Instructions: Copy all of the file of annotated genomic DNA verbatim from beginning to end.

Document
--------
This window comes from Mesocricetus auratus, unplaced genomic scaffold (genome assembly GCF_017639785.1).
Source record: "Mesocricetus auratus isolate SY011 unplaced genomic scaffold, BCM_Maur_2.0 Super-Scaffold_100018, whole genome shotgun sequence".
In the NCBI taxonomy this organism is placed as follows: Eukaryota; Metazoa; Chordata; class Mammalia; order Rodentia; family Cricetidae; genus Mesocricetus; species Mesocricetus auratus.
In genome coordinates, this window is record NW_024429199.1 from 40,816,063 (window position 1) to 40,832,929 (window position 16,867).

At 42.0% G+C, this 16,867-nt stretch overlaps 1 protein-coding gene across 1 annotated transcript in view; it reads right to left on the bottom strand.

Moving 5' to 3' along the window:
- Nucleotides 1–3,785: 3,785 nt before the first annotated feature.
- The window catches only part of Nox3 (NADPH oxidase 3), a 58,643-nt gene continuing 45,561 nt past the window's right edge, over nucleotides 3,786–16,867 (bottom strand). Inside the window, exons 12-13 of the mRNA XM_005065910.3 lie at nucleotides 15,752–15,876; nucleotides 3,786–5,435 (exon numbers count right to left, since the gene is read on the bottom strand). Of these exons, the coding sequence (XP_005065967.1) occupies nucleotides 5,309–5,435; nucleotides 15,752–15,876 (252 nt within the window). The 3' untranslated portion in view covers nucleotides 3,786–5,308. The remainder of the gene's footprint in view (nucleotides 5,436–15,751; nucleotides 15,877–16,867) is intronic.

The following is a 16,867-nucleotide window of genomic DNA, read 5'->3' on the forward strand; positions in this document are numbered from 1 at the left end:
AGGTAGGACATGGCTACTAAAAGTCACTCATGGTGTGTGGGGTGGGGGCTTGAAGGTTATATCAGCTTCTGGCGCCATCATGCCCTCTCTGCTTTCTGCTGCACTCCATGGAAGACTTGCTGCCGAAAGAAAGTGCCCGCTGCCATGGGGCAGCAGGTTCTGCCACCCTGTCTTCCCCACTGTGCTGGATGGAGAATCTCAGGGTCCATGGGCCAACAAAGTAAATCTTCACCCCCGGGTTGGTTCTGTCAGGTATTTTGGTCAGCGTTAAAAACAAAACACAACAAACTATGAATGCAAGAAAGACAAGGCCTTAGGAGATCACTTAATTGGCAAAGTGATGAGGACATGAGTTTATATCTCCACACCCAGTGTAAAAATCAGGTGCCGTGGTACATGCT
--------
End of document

This window comes from Mesocricetus auratus, unplaced genomic scaffold (genome assembly GCF_017639785.1).
Source record: "Mesocricetus auratus isolate SY011 unplaced genomic scaffold, BCM_Maur_2.0 Super-Scaffold_100018, whole genome shotgun sequence".
In the NCBI taxonomy this organism is placed as follows: Eukaryota; Metazoa; Chordata; class Mammalia; order Rodentia; family Cricetidae; genus Mesocricetus; species Mesocricetus auratus.
In genome coordinates, this window is record NW_024429199.1 from 40,816,063 (window position 1) to 40,832,929 (window position 16,867).

At 42.0% G+C, this 16,867-nt stretch overlaps 1 protein-coding gene across 1 annotated transcript in view; it reads right to left on the bottom strand.

Moving 5' to 3' along the window:
- Nucleotides 1–3,785: 3,785 nt before the first annotated feature.
- The window catches only part of Nox3 (NADPH oxidase 3), a 58,643-nt gene continuing 45,561 nt past the window's right edge, over nucleotides 3,786–16,867 (bottom strand). Inside the window, exons 12-13 of the mRNA XM_005065910.3 lie at nucleotides 15,752–15,876; nucleotides 3,786–5,435 (exon numbers count right to left, since the gene is read on the bottom strand). Of these exons, the coding sequence (XP_005065967.1) occupies nucleotides 5,309–5,435; nucleotides 15,752–15,876 (252 nt within the window). The 3' untranslated portion in view covers nucleotides 3,786–5,308. The remainder of the gene's footprint in view (nucleotides 5,436–15,751; nucleotides 15,877–16,867) is intronic.

The following is a 16,867-nucleotide window of genomic DNA, read 5'->3' on the forward strand; positions in this document are numbered from 1 at the left end:
AGGTAGGACATGGCTACTAAAAGTCACTCATGGTGTGTGGGGTGGGGGCTTGAAGGTTATATCAGCTTCTGGCGCCATCATGCCCTCTCTGCTTTCTGCTGCACTCCATGGAAGACTTGCTGCCGAAAGAAAGTGCCCGCTGCCATGGGGCAGCAGGTTCTGCCACCCTGTCTTCCCCACTGTGCTGGATGGAGAATCTCAGGGTCCATGGGCCAACAAAGTAAATCTTCACCCCCGGGTTGGTTCTGTCAGGTATTTTGGTCAGCGTTAAAAACAAAACACAACAAACTATGAATGCAAGAAAGACAAGGCCTTAGGAGATCACTTAATTGGCAAAGTGATGAGGACATGAGTTTATATCTCCACACCCAGTGTAAAAATCAGGTGCCGTGGTACATGCT